Cook With Internet Shaquille

I admire folks who have a intuitive grasp of their medium. An example would be the YouTube chef who goes by the nom de guerre, Internet Shaquille. He posts pithy, frugal and to the point cooking videos covering everything from hummus to coffee.

I’m partial to his take downs of expensive pre-made meals such as smoothy purveyor Daily Harvest,

and Scam Like Me, Get Blue Apron for Free.

He’s also got some solid advice on how to make a restaurant quality burrito at home.

So let that YouTube algorithm lead you down the Internet Shaquille hole where you’ll learn to make a BLT rather than storm the capital.

Art and Grains

Posting has been light at Root Simple in the past few weeks because of a devilish case of acedia or, perhaps more specifically, what Mark Fisher called “depressive hedonia.” Fisher says,

Depression is usually characterized as a state of anhedonia, but the condition I’m referring to is constituted not by an inability to get pleasure so much as it is by an inability to do anything else except pursue pleasure. There is a sense that ‘something is missing’ – but no appreciation that this mysterious, missing enjoyment can only be accessed beyond the pleasure principle.

In my case depressive hedonia manifests by way too much scrolling of social media feeds in search of novelty and outrage.

Which is why I want to shift the focus to people who’ve managed, in this pandemic, to focus on practical and creative tasks. First off is Roxana Jullapat, who owns the must go to East Hollywood bakery and cafe Friends and Family. Roxana has a new cookbook out called Mother Grains: Recipes for the Grain Revolution. Just in time for Easter she has posted a recipe from the book for hot cross buns with marzipan crosses.  Roxana was a big supporter of the Los Angeles Bread Bakers, a meetup group that I co-founded. It’s been a rough year for restaurants, so consider picking up a copy of her book or, if you’re a local, getting some takeout.


Meanwhile, friend of the blog Federico Tobon is launching a new zine, has completed 100 days of small drawings, and is making amazing little animated sculptures that you can see in his Instagram and TikTok.

He’s got an interesting technique for creating a 3d illusion in 2d images that he explains here. Sign up for Federico’s newsletter for some joy in your inbox.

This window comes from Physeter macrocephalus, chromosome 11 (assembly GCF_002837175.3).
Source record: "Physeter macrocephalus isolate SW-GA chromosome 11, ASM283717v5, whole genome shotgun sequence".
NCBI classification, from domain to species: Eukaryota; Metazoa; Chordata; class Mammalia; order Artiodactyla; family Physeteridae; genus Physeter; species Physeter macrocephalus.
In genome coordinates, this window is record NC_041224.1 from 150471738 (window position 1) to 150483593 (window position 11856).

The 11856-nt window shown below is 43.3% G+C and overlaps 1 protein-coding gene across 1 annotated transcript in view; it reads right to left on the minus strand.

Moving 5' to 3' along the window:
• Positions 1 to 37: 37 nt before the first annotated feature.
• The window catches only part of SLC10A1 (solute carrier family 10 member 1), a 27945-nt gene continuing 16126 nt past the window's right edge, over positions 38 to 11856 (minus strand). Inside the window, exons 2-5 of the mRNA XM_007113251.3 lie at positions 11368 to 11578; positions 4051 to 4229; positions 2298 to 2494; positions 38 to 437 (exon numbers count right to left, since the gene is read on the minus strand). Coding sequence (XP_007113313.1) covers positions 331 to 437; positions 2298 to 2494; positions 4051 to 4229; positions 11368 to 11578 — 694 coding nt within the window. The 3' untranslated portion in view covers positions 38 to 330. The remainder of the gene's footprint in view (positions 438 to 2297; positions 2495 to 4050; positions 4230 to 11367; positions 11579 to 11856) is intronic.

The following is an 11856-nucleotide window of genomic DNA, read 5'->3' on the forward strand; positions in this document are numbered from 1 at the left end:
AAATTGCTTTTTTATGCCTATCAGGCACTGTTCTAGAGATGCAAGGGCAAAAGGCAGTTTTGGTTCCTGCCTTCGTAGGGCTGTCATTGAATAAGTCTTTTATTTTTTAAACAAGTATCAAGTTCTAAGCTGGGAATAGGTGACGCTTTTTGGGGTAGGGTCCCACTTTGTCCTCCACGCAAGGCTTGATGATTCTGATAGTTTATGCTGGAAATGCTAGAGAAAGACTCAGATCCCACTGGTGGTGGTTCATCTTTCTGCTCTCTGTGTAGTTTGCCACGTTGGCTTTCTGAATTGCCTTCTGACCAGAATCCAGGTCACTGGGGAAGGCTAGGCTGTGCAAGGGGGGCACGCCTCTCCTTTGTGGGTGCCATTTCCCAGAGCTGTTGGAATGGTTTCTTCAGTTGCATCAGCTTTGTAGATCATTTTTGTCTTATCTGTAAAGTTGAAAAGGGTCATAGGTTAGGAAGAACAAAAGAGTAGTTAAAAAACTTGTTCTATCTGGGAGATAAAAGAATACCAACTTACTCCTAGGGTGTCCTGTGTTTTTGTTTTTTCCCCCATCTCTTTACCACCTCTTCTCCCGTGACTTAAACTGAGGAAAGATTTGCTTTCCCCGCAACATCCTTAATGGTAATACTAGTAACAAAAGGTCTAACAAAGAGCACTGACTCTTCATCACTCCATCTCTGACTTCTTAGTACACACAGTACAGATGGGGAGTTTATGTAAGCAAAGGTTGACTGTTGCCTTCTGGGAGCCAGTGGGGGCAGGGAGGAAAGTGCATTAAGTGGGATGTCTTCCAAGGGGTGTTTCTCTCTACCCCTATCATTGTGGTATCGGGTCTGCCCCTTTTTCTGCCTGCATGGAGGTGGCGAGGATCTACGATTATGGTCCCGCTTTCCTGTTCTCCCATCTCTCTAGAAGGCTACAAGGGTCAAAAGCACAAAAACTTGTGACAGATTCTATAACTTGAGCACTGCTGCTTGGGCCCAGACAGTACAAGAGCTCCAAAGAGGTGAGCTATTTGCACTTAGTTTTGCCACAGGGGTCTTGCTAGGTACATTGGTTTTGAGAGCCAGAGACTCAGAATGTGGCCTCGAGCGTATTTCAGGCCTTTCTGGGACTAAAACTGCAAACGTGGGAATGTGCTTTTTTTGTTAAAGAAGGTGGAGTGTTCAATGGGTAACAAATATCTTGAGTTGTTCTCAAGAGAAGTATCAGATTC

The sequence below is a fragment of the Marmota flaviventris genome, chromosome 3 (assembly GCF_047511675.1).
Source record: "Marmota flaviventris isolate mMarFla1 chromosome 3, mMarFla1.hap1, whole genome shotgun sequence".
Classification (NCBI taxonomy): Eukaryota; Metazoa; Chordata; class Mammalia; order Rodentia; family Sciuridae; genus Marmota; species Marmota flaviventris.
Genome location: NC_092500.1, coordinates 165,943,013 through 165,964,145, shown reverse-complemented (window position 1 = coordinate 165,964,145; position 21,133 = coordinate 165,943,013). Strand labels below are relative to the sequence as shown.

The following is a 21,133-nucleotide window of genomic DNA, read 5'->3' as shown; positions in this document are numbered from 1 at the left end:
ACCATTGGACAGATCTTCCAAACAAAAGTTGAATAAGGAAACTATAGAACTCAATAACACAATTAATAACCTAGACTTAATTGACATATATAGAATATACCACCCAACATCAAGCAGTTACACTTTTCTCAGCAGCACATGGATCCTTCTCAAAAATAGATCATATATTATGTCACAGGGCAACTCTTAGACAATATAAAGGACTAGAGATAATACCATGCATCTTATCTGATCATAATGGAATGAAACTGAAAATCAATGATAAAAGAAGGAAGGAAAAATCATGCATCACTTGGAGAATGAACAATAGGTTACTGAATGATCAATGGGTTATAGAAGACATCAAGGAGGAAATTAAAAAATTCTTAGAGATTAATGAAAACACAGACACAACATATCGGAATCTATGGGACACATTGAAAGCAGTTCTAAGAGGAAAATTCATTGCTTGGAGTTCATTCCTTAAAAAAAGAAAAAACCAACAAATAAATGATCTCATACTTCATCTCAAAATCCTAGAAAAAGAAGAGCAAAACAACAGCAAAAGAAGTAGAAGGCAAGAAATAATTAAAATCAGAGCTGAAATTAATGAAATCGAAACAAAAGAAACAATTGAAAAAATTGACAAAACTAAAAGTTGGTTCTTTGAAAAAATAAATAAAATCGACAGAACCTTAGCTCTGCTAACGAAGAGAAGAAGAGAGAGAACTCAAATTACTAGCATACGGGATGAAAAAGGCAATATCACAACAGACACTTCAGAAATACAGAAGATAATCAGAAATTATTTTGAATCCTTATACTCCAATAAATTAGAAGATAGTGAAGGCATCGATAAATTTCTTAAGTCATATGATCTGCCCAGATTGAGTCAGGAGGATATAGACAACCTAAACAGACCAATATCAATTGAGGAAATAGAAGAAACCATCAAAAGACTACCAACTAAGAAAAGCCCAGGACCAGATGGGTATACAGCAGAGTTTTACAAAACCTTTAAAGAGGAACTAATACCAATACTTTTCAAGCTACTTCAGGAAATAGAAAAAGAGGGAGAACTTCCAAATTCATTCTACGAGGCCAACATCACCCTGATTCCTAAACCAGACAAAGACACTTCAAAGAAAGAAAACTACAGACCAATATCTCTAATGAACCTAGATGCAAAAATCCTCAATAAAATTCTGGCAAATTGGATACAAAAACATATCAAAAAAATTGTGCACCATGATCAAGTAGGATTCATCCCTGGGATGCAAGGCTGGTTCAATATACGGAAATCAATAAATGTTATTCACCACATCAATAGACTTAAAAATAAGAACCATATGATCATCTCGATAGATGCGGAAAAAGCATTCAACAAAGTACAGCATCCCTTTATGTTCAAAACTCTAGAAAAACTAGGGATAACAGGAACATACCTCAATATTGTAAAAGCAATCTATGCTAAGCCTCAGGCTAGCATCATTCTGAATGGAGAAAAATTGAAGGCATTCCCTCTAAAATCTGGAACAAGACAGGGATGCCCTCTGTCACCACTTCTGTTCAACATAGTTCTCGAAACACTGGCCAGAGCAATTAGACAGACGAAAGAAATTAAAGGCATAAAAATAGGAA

One last thing about Federico. This tweet of his ends up in my Twitter notifications periodically:

Obviously, I need to follow this advice!

A Simple and Life Changing Bagel Recipe

Based on Jeffrey Hamelman’s recipe in Bread: A Baker’s Book of Techniques and Recipes

453 grams (16 ounces) bread flour
263 grams (9 ounces) water
9 grams (.3 ounces) salt
2 grams (.07 ounces or approximately 3/4 teaspoon) active dry yeast

Malt syrup or molasses for boiling

Optional: sesame, poppy, flake salt or other seeds for topping.

Yield: 6 bagels

1. Throw all the ingredients except the malt syrup or molasses into a stand mixer and mix on the first speed for three minutes. Turn up to second speed and mix for an additional 6 minutes. If you don’t have a mixer you can knead. Dough will be very stiff.

2. Bulk fermentation: 1 1/2 hour in a covered bowl at room temperature.

3. Divide the dough into 113 gram pieces and shape into bagels. Here’s how you do that:

4. Place shaped bagels into a covered container and put in the refrigerator overnight.

5. The next day, take the bagels out of the fridge and check to see if they are ready to boil and bake. Put one in a bowl of water. If it floats you’re ready to boil your bagels. If it doesn’t float leave the bagels out at room temperature until they pass the float test.

6. Preheat your oven to 500ºF (260ºC). Put a big pot of water on the stove to boil. Add enough malt syrup or molasses to make a dark tea colored water (around a 1/4 cup). Once the water is boiling place two or three bagels in the pot and boil for 45 seconds. Flip halfway through boiling. If you’re adding seeds let the boiled bagels cool on a rack for a few minutes and dredge them through a plate with your sesame, poppy or other seeds.

6. Placed the boiled bagels on a baking sheet and bake for around 15 minutes at 500ºF (260ºC). Shoot for a light golden brown.